After we covered floating nuclear plants possibly coming to China, we've been seeing headlines about world's largest floating solar power plant now online there. This is something more common than many people realize. The company Ciel and Terre has installed them in Japan, France, South Korea, China, Brazil, Taiwan, and the United States. We're joined by Eva Polybels of Ciel and Terre.

00:0000:00

Solar’s incredible growth/Toast beer made from leftover bread

June 16, 2017

Solar power accounts for 39% of all new electricity generation capacity last year. Greentech Media recently hosted its 10th annual solar summit and to give us an overview of where the industry's headed, we have Stephen Lacey, Green Tech Media's editor in chief.

Toast Ale is beer that reduces food waste by using leftover bread that is otherwise thrown out. To tell us more is Madeline Holtzman of Toast Ale.

Tom Appel of Consumer Guide Automotive shares a test drive of the Kia Niro hybrid crossover.

00:0000:00

The Farm Bill and food waste/Plastic-eating caterpillars

June 9, 2017

The United States spends 218 billion dollars each year on food that is never eaten while one in seven Americans faces food insecurity. This is part of a new report on food waste from the Harvard Law School Food Law and Policy Clinic. To help us understand how we can improve our food system in the US is Christina Rice, one of the authors of the report.

Plastic bags are being used every year by the trillions. There have been lots of efforts made to reduce the amount of plastic we produce, but what about all of it that’s already there?  Paolo Bombelli with the University of Cambridge is co-author of a new paper about how a certain insect larvae could be part of the answer.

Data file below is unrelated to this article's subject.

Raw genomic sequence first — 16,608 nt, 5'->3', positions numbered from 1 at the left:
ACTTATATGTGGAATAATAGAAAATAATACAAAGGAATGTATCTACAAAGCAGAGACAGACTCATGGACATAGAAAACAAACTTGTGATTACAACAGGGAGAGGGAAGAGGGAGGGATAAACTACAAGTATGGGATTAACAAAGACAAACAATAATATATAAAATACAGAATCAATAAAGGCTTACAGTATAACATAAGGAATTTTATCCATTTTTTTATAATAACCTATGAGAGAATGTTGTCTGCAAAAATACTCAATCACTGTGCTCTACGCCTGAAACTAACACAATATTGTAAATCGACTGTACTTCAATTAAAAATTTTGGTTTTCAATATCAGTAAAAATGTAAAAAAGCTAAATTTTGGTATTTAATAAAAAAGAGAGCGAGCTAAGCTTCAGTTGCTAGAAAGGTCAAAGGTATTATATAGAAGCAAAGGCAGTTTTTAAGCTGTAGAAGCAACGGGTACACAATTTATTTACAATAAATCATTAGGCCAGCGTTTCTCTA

00:0000:00

Green Builder Reader Survey/Wild Earth Guardians

May 31, 2017

Saving energy tops the list of more and more people who are improving their homes and for the people who do the work to improve them. The latest issue of Green Builder magazine surveyed contractors and other green pros about who’s best when it comes to lights, water heaters, deck materials and other stuff used in building and improving homes. Joining us is CEO Sara Gutterman.

More than half of all marine species may be at risk of extinction by within the next 100 years unless we make significant conservation efforts. That’s according to the organization WildEarth Guardians, which has been making a lot of those efforts including helping the six types of fish which were just added to the list of protected species by the Endangered Species Act. Joining us is Bethany Cotton from Wild Earth Guardians.

00:0000:00